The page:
But if I have to choose one, only one long-forgotten world of the DC Multiverse to be revisited by Grant Morrison, I am crossing my fruit-jam-stained fingers in the hopes that the New 52 visits the world of Hostess Snack Cakes, where no villainous deed is severe enough that it can’t be battled by delicious creme filling or chocolately cake.

Panel from Hostess ad "The Intergalactic Gold Eaters" in Superboy and the Legion of Super-Heroes #249 (1979), art by Curt Swan and Vince Colletta

Panel from Hostess ad “The Intergalactic Gold Eaters” in Superboy and the Legion of Super-Heroes #249 (1979), art by Curt Swan and Vince Colletta

Sick of all the blood, guts, and severed Joker faces in current Batman comics? Here’s a simpler world where murder no longer exists, but the Gotham City Police Department does have a Division of Missing Pastries.

Panel from Hostess ad "Twinkieless Gotham City" in The Flash #241 (1976), art by Curt Swan and Vince Colletta

Panel from Hostess ad “Twinkieless Gotham City” in The Flash #241 (1976), art by Curt Swan and Vince Colletta

Just as DC superhero comics taught us to fight for truth, justice, and the American way, and that criminals are a superstitious cowardly lot, the DC Universe Twinkie ads showed us that any puzzling problem can be solved by the liberal application of delicious, fruity filling and crispy, baked pie crust.

Panel from Hostess ad "The Spy" in Tales of Ghost Castle #2 (1975), art by Curt Swan and Vince Colletta

Panel from Hostess ad “The Spy” in Tales of Ghost Castle #2 (1975), art by Curt Swan and Vince Colletta

Take it from me, Mister Grant Morrison: If you want to create the crossover story of the year, you’ll send the DC heroes to the kinder, gentler Earth-Twinkie, where nobody’s arms ever get ripped off and everyone loves those delicious Hostess Snack Cakes.

Well, almost everyone.

Panel from Hostess ad "The Cornered Clown" in Batman #282 (1976), art by Curt Swan and Vince Colletta

Panel from Hostess ad “The Cornered Clown” in Batman #282 (1976), art by Curt Swan and Vince Colletta

Author: John DiBello

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4 Comments

  1. The Earth-Twinkie Luthor stole 40 Hostess CupCakes.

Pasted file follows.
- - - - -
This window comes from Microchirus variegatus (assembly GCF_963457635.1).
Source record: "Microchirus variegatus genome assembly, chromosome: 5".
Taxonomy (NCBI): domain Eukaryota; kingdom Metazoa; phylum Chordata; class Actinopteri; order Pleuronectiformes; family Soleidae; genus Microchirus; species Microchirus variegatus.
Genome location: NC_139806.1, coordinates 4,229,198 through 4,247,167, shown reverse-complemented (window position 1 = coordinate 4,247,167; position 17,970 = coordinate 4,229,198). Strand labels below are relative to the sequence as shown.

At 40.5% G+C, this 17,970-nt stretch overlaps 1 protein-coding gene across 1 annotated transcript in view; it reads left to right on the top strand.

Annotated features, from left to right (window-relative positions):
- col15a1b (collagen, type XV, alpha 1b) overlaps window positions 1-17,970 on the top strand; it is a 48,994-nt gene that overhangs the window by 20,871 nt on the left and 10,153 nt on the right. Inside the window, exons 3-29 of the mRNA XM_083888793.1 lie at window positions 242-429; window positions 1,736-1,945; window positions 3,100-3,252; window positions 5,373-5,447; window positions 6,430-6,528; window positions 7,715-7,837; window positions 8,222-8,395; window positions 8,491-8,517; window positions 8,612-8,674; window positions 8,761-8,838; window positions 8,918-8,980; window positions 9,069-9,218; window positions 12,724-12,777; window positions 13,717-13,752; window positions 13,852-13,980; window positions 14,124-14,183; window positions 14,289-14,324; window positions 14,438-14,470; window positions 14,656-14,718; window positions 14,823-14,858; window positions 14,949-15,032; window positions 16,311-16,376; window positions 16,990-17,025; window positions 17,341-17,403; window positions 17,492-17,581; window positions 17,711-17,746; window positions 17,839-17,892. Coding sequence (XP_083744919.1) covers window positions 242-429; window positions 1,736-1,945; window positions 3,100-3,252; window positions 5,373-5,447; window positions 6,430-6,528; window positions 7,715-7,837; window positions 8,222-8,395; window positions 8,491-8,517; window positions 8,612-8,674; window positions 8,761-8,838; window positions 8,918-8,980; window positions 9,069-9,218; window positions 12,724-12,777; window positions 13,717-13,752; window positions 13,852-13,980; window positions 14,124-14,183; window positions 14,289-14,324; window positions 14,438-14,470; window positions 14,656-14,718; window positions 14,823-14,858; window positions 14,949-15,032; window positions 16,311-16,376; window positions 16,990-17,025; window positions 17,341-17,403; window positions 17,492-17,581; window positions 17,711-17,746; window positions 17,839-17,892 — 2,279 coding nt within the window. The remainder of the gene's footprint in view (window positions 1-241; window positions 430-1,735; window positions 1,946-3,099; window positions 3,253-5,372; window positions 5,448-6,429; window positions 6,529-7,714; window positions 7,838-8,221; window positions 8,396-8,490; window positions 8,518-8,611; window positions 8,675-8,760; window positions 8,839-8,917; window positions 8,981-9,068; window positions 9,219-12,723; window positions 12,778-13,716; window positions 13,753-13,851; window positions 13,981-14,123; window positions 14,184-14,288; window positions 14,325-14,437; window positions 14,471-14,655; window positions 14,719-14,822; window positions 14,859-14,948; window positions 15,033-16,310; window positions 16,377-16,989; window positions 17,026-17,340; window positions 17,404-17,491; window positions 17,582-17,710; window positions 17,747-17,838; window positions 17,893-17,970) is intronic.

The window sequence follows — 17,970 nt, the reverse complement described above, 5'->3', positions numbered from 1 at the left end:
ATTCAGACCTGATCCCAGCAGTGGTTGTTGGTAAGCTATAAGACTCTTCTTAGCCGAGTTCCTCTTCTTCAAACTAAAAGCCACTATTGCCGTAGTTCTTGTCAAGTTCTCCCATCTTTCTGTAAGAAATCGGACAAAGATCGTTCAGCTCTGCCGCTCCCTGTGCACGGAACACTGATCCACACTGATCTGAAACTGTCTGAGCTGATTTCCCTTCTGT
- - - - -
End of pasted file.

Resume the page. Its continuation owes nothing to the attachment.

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  2. The real Earth One. For Gods sake just bring back the real Weisinger-Schwartz Earth One!!!

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  3. No Inferior Five?!?

    // revised versions of familiar worlds //

    And that’s the key phrase right there. We aren’t getting the actual “original” parallel Earths. I should be totally stoked for Multiversity, but like the rest of the New 52 (until Batgirl #35) it’s getting a pass from me.

    I’ve been a fan of DC’s multiverse since shortly after I started reading comics — picked up the JSA revival in All-Star Comics #58 off the spinner rack at 5 years old, having already become familiar with the concept after reading the wacky JLA/JSA crossover in Justice League #123-124 featuring Earth-One, Earth-Two, and Earth-Prime. The first back issues sought out by precocious little me were alternate-Earth tales, Imaginary Stories, and those wacky Super-Sons issues of World’s Finest that Haney insisted were real. What Grant Morrison’s doing now might have echoes of that great old weird stuff, along with his newer pet projects like President Obama Superman, but it is by dint of present continuity once if not twice removed from its origins. Remember when the Power Girl who existed in the last iteration of Earth-Zero before Flashpoint found a new “Earth-2″ and thought it was home at last, only to discover that it was instead merely a version of her own Earth-Two that had overwritten the original, that she was a remnant of the DC Multiverse wiped away by Crisis on Infinite Earths still hanging around as its sole survivor after Infinite Crisis? Despite iterations of the old Earth-S and Earth-C and so forth with varying degrees of fidelity to the first worlds of those names, this ain’t them; this can’t be them, in large part because they were a reaction to the classic Earth-One and we haven’t had that around in ages. Sigh… Hypertime, we hardly knew ye.

    The mostly digital-first alternative stuff like Batman ’66, Scooby-Doo Team-Up, and Adventures of Superman is all I’m getting from DC these days, excepting the odd Vertigo or whatever. Derek Fridolfs’ Li’l Gotham was delightful. My sister’s kids love Art & Franco’s Tiny Titans and the like. Sholly Fisch has, since Batman: The Brave and the Bold and that series based on a horribly designed toy line that dared to call itself Super Friends, been writing the best, most awesomely winky DC-continuity-nut-friendly stuff in years for the DC kids line. I want more of that, and while we’re at it Supergirl: Cosmic Adventures in the Ninth Grade, and, geez, just a mainstream DC universe that I can relate to.

    I mean, y’know, since you asked.